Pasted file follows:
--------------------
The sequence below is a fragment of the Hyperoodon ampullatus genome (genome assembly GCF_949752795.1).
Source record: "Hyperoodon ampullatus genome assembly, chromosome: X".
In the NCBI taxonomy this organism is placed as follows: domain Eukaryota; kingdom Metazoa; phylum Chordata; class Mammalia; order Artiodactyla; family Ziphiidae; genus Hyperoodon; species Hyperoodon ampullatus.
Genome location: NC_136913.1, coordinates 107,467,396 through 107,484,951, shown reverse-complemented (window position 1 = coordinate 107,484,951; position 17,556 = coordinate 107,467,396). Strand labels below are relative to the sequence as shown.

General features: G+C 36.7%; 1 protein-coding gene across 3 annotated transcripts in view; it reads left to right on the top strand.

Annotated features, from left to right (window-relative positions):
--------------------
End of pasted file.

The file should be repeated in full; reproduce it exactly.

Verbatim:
The sequence below is a fragment of the Hyperoodon ampullatus genome (genome assembly GCF_949752795.1).
Source record: "Hyperoodon ampullatus genome assembly, chromosome: X".
In the NCBI taxonomy this organism is placed as follows: domain Eukaryota; kingdom Metazoa; phylum Chordata; class Mammalia; order Artiodactyla; family Ziphiidae; genus Hyperoodon; species Hyperoodon ampullatus.
Genome location: NC_136913.1, coordinates 107,467,396 through 107,484,951, shown reverse-complemented (window position 1 = coordinate 107,484,951; position 17,556 = coordinate 107,467,396). Strand labels below are relative to the sequence as shown.

General features: G+C 36.7%; 1 protein-coding gene across 3 annotated transcripts in view; it reads left to right on the top strand.

Annotated features, from left to right (window-relative positions):